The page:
BY Tulliz Bakar

As we shift away from the unsustainable habits of fast-fashion and excessive retail therapy, every bit of guidance helps. 

And what better guide is there than Instagram? Here are 10 ethical fashion accounts that’ll help you become the conscious consumer you’re trying to be.

1.     Ethical Fashion Review: @ethicalfashion_review

If you feel completely clueless about sustainable fashion, then Ethical Fashion Review has got your back. Their Insta and website are chock-full of how-to guides, brand recommendations, local events, and general updates on the world of ethical and sustainable fashion. Have a tap through their Instagram highlights for a quick lowdown.

2.     Noffs Op Shop: @noffs_op_shops

Noffs Op Shops are charity clothing stores from the Ted Noffs Foundation. They advocate for and support the rehabilitation of young people who face issues with drugs, alcohol, and mental health. They have a store right here in Randwick, as well as Surry Hills, Newtown, and Marrickville, and all items are $5 and under!

Every day they upload some of the best hidden gems from each of their store locations, so keep your eyes peeled for the best buys (you never know when a Zimmerman cocktail dress worth $1000+ falls into their lap for a $5 steal).

3.     Well Made Clothes: @wellmadeclothes_

Well Made Clothes is an online Australian-based retailer of ethical fashion labels from all over the globe, and you can filter their products according to any of their core values (local, handcrafted, transparent, gender equality, fair, vegan, minimal waste, and/or sustainable)! Their products are a bit on the pricey side, but their Instagram and blog posts keep you updated on ethical issues within the industry, from brand accountability to relevant law reforms.   

4.     Kimberley Skye: @_shopportunity

This Sydney-based stylist is not only a brand ambassador for charity brands (including Noffs), but also hosts op-shopping tours in Newtown. Her Insta feed is a glorious grid of thrifted outfits, and a reminder that shopping second-hand doesn’t mean you need to compromise on style.

5.     Ethical Fashion Advocate: @thefashionadvocate

Among her many awards and achievements in fashion, Claire Goldsworthy is a big advocate for the #slowfashion movement and was one of Australia’s Top 50 Influencers in 2017. Her blog and her shop are all about – you guessed it – ethical and sustainable fashion choices, and her Insta aesthetic is a sight for sore eyes!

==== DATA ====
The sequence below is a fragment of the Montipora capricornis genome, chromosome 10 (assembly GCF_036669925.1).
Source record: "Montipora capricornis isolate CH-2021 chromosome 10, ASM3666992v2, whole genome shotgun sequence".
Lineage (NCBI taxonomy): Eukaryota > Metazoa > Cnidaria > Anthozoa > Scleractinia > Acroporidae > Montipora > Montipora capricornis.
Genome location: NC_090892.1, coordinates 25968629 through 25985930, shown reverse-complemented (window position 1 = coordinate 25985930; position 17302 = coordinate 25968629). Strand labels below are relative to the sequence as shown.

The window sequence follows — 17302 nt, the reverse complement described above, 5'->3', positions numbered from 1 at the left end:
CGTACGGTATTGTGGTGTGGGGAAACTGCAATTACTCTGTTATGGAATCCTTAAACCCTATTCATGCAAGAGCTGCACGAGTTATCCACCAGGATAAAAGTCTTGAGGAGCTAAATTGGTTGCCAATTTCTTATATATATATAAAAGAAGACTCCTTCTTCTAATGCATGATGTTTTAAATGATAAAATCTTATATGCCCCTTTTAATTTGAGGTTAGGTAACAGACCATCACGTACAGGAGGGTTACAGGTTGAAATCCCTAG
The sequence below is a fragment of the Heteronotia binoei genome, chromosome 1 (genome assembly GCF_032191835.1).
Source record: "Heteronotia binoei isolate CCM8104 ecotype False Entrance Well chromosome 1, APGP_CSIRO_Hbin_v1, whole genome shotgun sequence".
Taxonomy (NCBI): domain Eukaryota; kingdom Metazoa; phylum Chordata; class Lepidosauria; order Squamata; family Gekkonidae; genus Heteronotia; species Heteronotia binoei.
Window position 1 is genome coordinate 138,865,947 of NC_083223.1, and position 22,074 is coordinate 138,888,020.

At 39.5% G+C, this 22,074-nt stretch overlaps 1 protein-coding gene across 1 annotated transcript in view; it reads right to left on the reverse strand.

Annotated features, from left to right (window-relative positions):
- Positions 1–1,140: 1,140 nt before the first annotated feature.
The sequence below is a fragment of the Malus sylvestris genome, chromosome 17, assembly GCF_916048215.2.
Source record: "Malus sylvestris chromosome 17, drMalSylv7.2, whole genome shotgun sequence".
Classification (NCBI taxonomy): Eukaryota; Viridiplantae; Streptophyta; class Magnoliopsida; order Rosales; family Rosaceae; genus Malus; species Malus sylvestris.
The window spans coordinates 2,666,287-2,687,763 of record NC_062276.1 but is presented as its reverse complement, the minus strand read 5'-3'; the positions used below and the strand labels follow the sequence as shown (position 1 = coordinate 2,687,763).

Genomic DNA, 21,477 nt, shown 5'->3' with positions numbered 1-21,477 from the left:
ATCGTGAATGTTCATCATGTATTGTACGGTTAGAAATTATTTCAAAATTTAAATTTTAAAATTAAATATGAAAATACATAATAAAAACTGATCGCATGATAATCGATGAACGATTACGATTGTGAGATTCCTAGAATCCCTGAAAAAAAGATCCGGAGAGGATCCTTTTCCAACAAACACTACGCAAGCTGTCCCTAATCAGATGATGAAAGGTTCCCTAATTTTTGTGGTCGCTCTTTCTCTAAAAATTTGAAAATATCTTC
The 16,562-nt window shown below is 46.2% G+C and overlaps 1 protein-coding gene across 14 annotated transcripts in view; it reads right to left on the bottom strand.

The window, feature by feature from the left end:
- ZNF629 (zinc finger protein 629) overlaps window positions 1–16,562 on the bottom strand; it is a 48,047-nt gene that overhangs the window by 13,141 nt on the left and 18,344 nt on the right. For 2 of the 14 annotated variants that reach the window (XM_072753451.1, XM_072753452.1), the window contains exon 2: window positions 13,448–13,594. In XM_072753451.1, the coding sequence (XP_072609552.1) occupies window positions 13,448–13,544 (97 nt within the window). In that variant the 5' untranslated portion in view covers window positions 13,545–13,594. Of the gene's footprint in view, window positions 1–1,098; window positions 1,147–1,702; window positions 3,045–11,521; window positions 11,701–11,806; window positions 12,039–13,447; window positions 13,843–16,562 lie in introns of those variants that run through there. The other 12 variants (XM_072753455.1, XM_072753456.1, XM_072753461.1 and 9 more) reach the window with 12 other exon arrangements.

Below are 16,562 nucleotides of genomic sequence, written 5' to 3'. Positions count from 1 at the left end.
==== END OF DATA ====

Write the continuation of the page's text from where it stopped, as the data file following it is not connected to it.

6.     Fashion Revolution: @fash_rev

The Fashion Revolution is a global movement that strives to let people know the positive impacts they can make through their fashion choices. Every day when you refresh your feed, you’ll learn something new and confronting about the fashion industry.

Their campaign this year revolved around the #WhoMadeMyClothes hashtag, which currently has over 470k posts!

7.     SWOP Clothing Exchange: @_swop

SWOP is another second-hand clothing shop with locations across Australia where you can both buy, “swop”, or sell your clothes. Their feed opitimises that vintage op-shop aesthetic, and if you’re on the hunt for something that’ll elevate your wardrobe to that standard, keep your eyes peeled on their Insta stories because they tend to upload snaps of their best pieces there.

8.     Kira Simpson: @thegreenhub_

The Green Hub is everything sustainable in fashion, beauty, and lifestyle. If there’s anything you’re in the market to buy, their ethical brand directory will give you the greenest options possible. Much like these other accounts, their Insta posts will shed some light on how you can make more sustainable efforts in your life.

9.     The Good Trade: @thegoodtrade

From sustainable travel tips to mindful podcasts, The Good Trade and their ethical-chic Insta grid was “created for those seeking to live an inspired and intentional life”.

10. Tommie Magazine: @tommiemag

Tommie Mag is all about women engaging in conscious creative consumerism, and slow lifestyles. They celebrate representation through the stories they share, the events they host, the designers they profile, and the community they’ve created.